dlloyd:
[...] The solution was to just have the smaller supply charge a 1 Farad capacitor with a 2.5A polyswitch connected in series. That was more than 10 years ago, and I think its still in service.

Anyways, I would think that perhaps a suitable polyswitch directly charging a capacitor could solve the problem. There are many types and sizes to choose from, some have a faster trip time than others. If your amplifier is oversized, and your continuous current draw is under 0.5 amp, then a 500mA polyswitch limiting the max current to 1 amp just might work.

A youtube video talking about NTCs also mentioned polyswitches. I believe one decreases its resistance when it heats up, and the other just turns off, right? Based on what I read, it would seem that an NTC is what I need but I have not figured out yet how to pick the right one.

Do the speakers "thump" when you switch the amp on?
If so, there is part of the current surge. Can you switch
the amp on, wait a while, then switch on the pi?

Here, it says Typically, NTC-based limiting is used for most applications. However, there are certain scenarios that require a PTC thermistor over an NTC thermistor. These include equipment with a near-zero reset time, extreme temperature conditions, and systems that experience frequent shorts.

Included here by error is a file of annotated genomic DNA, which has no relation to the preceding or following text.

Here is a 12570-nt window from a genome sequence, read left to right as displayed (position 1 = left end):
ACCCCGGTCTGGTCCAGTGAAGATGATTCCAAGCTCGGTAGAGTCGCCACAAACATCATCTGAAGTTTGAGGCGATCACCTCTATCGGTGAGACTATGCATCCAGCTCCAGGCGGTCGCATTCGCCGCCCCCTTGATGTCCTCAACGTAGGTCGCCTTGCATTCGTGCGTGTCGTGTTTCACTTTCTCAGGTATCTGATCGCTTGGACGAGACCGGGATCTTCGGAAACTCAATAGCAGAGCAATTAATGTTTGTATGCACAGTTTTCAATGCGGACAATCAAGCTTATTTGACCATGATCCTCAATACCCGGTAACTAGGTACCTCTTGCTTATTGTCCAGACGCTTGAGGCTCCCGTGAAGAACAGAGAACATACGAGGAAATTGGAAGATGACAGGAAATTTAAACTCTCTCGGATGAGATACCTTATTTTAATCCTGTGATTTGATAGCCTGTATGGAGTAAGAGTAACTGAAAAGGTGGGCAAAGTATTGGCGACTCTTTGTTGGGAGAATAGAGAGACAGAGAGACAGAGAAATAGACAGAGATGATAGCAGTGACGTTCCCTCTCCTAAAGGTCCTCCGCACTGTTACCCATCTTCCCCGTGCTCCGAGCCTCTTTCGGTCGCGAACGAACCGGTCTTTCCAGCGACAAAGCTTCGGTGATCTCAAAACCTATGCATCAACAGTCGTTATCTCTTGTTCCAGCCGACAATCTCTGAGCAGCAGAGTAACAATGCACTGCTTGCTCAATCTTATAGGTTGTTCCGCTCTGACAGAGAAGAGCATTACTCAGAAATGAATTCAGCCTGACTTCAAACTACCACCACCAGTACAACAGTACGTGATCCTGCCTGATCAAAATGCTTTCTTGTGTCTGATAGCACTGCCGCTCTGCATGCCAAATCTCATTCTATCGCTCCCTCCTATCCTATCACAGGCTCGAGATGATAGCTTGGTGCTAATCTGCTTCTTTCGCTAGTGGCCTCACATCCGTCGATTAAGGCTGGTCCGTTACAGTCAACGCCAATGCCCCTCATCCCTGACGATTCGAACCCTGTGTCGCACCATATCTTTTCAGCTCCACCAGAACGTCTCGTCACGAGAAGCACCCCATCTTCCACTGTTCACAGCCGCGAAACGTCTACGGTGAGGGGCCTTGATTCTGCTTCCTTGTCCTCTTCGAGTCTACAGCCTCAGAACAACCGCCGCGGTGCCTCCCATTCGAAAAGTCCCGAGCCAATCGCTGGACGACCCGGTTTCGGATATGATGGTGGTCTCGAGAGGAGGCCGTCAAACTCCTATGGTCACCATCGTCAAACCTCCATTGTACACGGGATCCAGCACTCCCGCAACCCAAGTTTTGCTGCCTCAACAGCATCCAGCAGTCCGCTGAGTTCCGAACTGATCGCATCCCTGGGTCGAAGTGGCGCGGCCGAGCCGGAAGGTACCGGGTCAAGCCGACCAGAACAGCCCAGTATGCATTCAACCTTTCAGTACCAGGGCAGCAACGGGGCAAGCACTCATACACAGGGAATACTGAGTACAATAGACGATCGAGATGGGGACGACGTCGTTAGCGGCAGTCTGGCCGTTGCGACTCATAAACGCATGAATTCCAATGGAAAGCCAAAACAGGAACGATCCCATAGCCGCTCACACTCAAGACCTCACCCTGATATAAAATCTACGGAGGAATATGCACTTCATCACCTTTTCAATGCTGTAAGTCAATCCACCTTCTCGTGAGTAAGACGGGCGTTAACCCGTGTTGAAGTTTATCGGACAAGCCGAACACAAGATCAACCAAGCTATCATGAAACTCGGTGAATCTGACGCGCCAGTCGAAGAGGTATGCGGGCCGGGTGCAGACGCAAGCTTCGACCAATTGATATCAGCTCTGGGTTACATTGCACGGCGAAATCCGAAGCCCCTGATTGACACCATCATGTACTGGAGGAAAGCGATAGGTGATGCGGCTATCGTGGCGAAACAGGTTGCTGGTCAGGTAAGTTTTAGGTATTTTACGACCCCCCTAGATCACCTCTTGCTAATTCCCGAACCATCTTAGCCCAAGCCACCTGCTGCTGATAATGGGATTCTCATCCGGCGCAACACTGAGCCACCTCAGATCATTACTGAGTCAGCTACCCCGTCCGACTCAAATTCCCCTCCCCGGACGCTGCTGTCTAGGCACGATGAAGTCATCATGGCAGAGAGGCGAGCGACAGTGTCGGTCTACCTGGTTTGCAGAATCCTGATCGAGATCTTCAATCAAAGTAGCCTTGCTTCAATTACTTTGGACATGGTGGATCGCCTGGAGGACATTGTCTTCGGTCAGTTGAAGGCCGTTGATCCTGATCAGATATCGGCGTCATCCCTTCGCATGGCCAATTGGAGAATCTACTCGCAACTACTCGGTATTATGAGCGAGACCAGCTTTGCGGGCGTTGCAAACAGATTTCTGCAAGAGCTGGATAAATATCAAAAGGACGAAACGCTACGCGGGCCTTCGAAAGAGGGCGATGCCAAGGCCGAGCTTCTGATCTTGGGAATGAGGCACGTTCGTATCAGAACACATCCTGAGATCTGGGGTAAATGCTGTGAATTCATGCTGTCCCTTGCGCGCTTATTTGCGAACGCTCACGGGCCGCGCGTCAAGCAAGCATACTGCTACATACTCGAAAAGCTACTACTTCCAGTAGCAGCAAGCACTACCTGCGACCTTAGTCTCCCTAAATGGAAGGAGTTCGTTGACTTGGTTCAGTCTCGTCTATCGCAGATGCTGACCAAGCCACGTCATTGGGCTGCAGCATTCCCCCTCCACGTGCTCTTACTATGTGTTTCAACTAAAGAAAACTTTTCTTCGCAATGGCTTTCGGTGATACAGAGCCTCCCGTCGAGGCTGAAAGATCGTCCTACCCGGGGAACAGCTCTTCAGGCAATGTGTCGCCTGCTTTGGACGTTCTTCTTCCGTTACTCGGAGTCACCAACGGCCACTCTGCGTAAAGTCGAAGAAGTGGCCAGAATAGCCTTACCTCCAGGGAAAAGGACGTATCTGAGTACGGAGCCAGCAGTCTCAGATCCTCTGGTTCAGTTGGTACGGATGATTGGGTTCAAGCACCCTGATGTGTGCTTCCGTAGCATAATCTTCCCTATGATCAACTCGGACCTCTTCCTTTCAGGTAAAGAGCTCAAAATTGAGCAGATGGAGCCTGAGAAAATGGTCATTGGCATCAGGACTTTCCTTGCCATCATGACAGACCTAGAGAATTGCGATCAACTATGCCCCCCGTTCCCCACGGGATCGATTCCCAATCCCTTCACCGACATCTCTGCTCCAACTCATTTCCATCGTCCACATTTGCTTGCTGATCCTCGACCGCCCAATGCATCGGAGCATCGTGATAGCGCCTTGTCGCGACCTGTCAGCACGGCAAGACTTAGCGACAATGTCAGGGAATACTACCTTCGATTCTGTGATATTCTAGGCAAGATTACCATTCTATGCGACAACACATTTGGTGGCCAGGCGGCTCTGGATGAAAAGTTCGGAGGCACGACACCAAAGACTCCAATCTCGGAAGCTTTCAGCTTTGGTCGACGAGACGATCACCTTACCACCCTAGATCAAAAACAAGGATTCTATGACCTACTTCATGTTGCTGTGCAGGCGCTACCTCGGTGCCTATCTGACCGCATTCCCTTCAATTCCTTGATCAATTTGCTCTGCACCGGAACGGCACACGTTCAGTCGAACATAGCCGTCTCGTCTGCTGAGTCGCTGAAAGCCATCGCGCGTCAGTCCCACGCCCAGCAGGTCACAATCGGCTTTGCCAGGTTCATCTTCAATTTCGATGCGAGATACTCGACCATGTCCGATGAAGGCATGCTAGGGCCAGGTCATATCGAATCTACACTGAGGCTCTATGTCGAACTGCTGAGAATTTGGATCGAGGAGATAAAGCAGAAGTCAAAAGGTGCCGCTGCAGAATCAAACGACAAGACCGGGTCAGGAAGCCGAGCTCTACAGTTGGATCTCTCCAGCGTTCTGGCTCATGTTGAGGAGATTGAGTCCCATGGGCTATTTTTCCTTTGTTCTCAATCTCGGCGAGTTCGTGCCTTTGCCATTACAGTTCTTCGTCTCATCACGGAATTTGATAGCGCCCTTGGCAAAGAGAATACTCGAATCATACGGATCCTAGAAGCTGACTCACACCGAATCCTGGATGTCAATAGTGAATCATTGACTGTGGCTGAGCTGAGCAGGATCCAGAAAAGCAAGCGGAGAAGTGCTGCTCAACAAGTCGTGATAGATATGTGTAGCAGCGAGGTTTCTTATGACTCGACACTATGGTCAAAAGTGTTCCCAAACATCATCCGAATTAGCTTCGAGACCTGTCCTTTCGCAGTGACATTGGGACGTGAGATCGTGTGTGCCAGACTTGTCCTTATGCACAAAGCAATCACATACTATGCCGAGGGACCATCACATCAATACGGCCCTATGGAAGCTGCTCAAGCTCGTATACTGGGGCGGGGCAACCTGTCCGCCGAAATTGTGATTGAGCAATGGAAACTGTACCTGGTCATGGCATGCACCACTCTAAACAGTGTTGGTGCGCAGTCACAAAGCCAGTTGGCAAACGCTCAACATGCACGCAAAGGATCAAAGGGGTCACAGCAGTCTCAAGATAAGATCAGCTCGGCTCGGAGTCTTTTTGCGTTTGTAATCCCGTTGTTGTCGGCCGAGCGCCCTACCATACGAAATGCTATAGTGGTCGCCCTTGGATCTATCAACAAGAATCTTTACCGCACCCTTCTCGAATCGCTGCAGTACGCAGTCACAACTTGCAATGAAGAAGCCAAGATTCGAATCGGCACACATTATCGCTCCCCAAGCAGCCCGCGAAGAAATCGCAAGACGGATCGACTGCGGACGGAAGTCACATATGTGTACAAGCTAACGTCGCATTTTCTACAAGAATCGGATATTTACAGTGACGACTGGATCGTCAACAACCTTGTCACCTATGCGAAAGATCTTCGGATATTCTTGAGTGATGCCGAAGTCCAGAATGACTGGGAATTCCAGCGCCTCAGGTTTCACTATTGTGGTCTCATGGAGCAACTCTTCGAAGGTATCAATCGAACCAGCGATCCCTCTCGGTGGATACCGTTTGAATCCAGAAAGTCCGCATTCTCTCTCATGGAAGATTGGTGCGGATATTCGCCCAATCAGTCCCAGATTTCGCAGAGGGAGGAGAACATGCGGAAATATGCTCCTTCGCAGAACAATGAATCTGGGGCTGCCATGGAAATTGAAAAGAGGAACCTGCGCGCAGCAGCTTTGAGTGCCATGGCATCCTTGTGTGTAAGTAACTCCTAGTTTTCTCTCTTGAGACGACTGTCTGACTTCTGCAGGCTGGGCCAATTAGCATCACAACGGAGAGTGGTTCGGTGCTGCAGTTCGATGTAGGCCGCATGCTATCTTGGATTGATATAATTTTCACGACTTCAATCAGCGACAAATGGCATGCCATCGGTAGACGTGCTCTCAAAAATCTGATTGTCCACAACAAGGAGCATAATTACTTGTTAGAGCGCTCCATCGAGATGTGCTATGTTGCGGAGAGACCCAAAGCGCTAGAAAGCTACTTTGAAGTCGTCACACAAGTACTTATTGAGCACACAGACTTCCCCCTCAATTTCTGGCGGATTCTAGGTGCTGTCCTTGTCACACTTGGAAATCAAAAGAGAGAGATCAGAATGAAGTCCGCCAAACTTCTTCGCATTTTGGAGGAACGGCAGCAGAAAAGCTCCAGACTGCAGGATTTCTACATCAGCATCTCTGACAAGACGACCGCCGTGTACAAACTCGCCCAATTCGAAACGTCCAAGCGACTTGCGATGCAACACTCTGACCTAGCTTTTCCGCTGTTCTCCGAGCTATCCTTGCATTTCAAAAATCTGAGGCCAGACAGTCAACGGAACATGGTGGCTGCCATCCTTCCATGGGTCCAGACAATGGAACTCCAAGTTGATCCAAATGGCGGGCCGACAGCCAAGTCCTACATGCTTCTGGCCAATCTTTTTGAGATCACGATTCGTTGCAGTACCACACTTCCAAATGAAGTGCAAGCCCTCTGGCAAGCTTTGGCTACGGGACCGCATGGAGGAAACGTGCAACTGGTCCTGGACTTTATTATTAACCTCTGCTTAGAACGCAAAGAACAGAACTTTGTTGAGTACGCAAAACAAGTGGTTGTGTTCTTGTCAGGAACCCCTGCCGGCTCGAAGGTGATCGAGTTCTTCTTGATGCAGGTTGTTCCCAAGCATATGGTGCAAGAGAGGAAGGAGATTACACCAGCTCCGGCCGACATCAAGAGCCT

If you consider the current surge as being caused by a temporary short or overload, then I think a PTC would be better. However, if you try NTC and then PTC, you'd find which type performs better with your application.

From datasheets I got impression that common PTC "fuses" take looong time to fire - tens or hundreds of ms even with considerable overcurrent. Is it a good device to prevent brownout?

From datasheets I got impression that common PTC "fuses" take looong time to fire - tens or hundreds of ms even with considerable overcurrent. Is it a good device to prevent brownout?

PTC Example 10ms trip, 0.35A hold

Pick a PTC size that would handle the continuous load current of the amp, the capacitor would handle the peaks.
I don't think it needs to be this fast ... could use slower through hole type.
The power supply circuit would be modified like this:

Power Supply -----> PTC ---> Filter Capacitor 1 ---> Amplifier (soft start)
               |
                -----------> Filter Capacitor 2 ---> Everything Else

EDIT: Disclaimer: Reply #6 could be the simplest solution!

dlloyd:
PTC Example 10ms trip, 0.35A hold

I wonder where Digikey got the 10ms number. From the datasheet:


it takes 100ms to trip when the current is 8(!)A. I think this is a LOT of charge from the power supply caps drained before the fuse trips - 800 mC, for example 8V drop for 100 000 uF cap.

mf-fsml-x.pdf (633 KB)

I wonder where Digikey got the 10ms number. From the datasheet: